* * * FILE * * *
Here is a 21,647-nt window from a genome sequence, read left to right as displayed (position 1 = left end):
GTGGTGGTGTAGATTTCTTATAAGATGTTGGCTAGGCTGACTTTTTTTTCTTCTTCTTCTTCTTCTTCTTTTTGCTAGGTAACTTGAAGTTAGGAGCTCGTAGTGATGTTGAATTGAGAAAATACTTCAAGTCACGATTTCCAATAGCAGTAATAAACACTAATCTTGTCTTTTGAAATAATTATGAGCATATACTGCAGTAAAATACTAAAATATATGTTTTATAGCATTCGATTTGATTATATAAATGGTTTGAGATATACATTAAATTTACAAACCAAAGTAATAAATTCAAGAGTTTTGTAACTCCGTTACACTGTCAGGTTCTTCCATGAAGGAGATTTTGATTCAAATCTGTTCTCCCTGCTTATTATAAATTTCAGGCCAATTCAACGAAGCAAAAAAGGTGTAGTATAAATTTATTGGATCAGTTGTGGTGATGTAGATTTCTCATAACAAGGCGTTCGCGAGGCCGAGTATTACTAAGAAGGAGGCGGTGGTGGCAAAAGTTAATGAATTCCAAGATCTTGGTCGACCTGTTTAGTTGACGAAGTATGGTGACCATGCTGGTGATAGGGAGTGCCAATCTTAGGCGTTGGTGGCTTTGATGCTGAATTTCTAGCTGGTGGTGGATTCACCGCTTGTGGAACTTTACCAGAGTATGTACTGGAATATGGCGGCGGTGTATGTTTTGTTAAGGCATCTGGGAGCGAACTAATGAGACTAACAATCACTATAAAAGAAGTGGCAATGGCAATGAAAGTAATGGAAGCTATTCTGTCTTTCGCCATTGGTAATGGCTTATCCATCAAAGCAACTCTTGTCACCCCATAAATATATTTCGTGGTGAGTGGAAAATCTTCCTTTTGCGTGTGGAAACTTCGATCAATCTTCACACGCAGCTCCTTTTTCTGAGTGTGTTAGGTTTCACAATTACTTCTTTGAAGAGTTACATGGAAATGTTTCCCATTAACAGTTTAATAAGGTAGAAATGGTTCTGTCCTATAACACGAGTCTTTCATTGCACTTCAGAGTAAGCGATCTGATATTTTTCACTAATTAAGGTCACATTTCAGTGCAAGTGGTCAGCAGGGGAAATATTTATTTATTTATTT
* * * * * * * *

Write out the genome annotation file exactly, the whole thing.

Here is a 21,647-nt window from a genome sequence, read left to right as displayed (position 1 = left end):
GTGGTGGTGTAGATTTCTTATAAGATGTTGGCTAGGCTGACTTTTTTTTCTTCTTCTTCTTCTTCTTCTTTTTGCTAGGTAACTTGAAGTTAGGAGCTCGTAGTGATGTTGAATTGAGAAAATACTTCAAGTCACGATTTCCAATAGCAGTAATAAACACTAATCTTGTCTTTTGAAATAATTATGAGCATATACTGCAGTAAAATACTAAAATATATGTTTTATAGCATTCGATTTGATTATATAAATGGTTTGAGATATACATTAAATTTACAAACCAAAGTAATAAATTCAAGAGTTTTGTAACTCCGTTACACTGTCAGGTTCTTCCATGAAGGAGATTTTGATTCAAATCTGTTCTCCCTGCTTATTATAAATTTCAGGCCAATTCAACGAAGCAAAAAAGGTGTAGTATAAATTTATTGGATCAGTTGTGGTGATGTAGATTTCTCATAACAAGGCGTTCGCGAGGCCGAGTATTACTAAGAAGGAGGCGGTGGTGGCAAAAGTTAATGAATTCCAAGATCTTGGTCGACCTGTTTAGTTGACGAAGTATGGTGACCATGCTGGTGATAGGGAGTGCCAATCTTAGGCGTTGGTGGCTTTGATGCTGAATTTCTAGCTGGTGGTGGATTCACCGCTTGTGGAACTTTACCAGAGTATGTACTGGAATATGGCGGCGGTGTATGTTTTGTTAAGGCATCTGGGAGCGAACTAATGAGACTAACAATCACTATAAAAGAAGTGGCAATGGCAATGAAAGTAATGGAAGCTATTCTGTCTTTCGCCATTGGTAATGGCTTATCCATCAAAGCAACTCTTGTCACCCCATAAATATATTTCGTGGTGAGTGGAAAATCTTCCTTTTGCGTGTGGAAACTTCGATCAATCTTCACACGCAGCTCCTTTTTCTGAGTGTGTTAGGTTTCACAATTACTTCTTTGAAGAGTTACATGGAAATGTTTCCCATTAACAGTTTAATAAGGTAGAAATGGTTCTGTCCTATAACACGAGTCTTTCATTGCACTTCAGAGTAAGCGATCTGATATTTTTCACTAATTAAGGTCACATTTCAGTGCAAGTGGTCAGCAGGGGAAATATTTATTTATTTATTT